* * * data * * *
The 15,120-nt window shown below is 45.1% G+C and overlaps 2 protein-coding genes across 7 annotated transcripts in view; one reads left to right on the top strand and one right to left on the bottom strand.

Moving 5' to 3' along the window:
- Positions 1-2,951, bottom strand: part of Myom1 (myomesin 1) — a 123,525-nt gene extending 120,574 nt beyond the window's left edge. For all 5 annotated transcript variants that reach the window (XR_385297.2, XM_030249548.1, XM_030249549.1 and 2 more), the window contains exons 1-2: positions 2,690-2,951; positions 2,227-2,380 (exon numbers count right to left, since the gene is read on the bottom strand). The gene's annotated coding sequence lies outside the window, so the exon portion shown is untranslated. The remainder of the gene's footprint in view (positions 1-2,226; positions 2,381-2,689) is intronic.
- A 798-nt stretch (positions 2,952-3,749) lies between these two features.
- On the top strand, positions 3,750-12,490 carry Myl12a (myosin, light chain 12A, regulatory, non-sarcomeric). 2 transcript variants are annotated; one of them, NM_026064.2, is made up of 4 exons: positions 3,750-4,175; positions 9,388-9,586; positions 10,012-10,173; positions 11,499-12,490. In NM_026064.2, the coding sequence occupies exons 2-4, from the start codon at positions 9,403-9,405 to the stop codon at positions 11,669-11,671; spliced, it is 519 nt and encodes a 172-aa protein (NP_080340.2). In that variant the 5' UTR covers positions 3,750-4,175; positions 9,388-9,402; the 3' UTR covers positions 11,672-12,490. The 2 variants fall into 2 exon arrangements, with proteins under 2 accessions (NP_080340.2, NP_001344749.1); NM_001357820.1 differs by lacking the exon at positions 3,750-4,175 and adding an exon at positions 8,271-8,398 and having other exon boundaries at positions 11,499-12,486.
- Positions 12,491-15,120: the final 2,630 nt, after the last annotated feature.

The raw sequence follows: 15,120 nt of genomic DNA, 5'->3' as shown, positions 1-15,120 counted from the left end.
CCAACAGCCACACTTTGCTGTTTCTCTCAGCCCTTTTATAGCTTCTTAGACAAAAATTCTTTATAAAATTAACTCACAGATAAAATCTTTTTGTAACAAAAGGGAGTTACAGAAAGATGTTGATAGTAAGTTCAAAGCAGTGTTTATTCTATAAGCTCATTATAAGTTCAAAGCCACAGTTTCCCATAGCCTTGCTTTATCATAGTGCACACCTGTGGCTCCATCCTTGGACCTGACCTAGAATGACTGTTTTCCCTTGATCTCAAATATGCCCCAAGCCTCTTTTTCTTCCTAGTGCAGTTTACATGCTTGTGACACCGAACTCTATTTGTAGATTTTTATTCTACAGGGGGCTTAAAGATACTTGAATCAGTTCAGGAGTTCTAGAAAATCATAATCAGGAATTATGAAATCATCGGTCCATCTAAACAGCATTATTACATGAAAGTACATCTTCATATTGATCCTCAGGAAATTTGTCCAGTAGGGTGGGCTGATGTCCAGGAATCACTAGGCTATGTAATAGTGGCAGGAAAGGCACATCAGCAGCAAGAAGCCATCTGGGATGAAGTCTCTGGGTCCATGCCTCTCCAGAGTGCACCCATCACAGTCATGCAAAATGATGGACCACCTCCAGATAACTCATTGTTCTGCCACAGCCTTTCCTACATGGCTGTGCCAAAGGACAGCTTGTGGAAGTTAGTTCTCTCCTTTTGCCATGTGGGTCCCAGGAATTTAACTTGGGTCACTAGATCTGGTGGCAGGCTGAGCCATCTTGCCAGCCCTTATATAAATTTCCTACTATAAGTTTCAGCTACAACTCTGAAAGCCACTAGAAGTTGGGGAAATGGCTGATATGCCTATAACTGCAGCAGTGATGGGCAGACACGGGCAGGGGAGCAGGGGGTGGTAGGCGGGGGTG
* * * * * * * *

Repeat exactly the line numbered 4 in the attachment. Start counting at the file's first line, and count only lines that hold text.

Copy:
- A 798-nt stretch (positions 2,952-3,749) lies between these two features.